WASHINGTON — Recent figures from the latest U.S. Census Bureau on the annual rate of construction spending indicate that the country’s state and local governments are on track to spend more than $275 billion on nonresidential, taxpayer-funded construction initiatives this year, with highway and street ($93.5 billion), education ($72.5 billion) and transportation projects ($31.7 billion) together comprising the bulk of funds.
The report also shows correctional construction declined the most of all other major spending categories over the last decade, from an $8 billion zenith in November 2008 to the current amount of $4.6 billion, though falloff is probably partially tied to the rising trend of prison and jail privatization.
Several reports also indicate commercial and government construction spending will begin to slow starting in late 2019 or early 2020 due to higher interest rates, increasing material costs and nagging labor shortages. In addition to these economic factors, public sentiment, new sentencing guidelines, lower incarceration rates and prison population declines may have an impact on corrections construction spending during this period.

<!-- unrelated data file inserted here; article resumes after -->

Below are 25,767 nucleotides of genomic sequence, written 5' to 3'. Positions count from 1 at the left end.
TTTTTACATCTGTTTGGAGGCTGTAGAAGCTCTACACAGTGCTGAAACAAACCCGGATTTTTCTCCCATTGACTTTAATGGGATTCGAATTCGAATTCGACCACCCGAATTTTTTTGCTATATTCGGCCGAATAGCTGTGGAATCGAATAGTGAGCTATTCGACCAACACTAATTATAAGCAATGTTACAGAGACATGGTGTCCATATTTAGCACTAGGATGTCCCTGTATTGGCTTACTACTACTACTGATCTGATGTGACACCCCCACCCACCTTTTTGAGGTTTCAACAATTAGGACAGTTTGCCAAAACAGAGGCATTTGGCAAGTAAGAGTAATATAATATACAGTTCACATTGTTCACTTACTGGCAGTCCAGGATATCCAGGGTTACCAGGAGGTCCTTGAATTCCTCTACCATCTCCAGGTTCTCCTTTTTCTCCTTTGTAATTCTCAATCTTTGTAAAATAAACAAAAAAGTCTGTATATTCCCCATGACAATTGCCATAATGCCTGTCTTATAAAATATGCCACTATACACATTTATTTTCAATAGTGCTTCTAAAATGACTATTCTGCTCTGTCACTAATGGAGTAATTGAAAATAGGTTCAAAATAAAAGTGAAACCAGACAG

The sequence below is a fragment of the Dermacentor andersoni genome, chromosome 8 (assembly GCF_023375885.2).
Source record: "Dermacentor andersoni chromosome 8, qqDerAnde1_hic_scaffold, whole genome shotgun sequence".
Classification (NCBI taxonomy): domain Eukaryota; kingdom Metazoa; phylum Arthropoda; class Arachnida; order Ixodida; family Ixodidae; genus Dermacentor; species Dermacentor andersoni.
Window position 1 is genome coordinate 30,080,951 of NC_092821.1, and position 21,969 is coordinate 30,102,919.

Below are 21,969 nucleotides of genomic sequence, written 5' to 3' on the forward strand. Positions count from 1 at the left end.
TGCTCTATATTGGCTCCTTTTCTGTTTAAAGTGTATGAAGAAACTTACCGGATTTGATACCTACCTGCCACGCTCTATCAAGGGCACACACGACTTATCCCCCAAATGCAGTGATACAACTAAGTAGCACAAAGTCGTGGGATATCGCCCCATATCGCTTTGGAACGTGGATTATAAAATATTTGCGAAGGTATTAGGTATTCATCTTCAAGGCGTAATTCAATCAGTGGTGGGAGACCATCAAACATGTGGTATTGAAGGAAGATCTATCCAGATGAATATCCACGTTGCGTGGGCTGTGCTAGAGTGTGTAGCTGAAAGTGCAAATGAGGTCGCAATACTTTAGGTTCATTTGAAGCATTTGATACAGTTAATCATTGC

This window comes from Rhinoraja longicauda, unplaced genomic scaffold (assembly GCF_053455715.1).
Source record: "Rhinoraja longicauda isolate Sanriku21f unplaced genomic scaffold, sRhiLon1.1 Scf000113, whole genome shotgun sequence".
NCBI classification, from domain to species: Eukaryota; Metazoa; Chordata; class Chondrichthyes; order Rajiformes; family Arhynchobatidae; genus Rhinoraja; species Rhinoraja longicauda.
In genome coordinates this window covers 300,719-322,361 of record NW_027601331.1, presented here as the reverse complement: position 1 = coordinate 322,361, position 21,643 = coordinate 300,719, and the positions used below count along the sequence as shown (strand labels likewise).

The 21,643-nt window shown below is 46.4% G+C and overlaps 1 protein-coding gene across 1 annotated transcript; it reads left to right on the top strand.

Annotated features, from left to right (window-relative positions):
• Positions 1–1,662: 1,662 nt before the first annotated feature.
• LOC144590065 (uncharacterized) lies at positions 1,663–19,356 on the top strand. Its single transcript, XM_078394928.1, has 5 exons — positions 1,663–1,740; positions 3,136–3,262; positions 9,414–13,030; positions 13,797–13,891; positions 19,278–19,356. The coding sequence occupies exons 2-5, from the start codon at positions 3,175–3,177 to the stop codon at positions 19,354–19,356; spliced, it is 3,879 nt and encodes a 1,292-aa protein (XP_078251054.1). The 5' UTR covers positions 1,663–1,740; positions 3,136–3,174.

While most architects and construction executives would agree that today’s correction construction market is not the boom of 2006-2009, it has still remained consistent and healthy since 2014.
Is the corrections market overbuilt?
“Studies have identified up to 200,000 replacement beds are required over the next few years to replace aging federal, state and county facilities,” said Joe McKenna, a business development manager with Oldcast Precast National Products. “Major jail and prison projects are on the horizon. Large construction projects such as the Alabama State Prison Program, Marion County (Indianapolis) Justice Complex, Utah State Correctional Facility, Wayne County (Detroit) Jail, Los Angeles County Jail and the Federal Bureau of Prisons Letcher County Kentucky should continue to fuel construction spending. Many smaller and medium-size counties are also considering replacing their outdated buildings with better-designed and technologically advanced facilities.”
McKenna added that depending on the outcome of the 2020 United States Presidential election, Immigration and Customs Enforcement (ICE) policy may stimulate new private prison construction through 2024.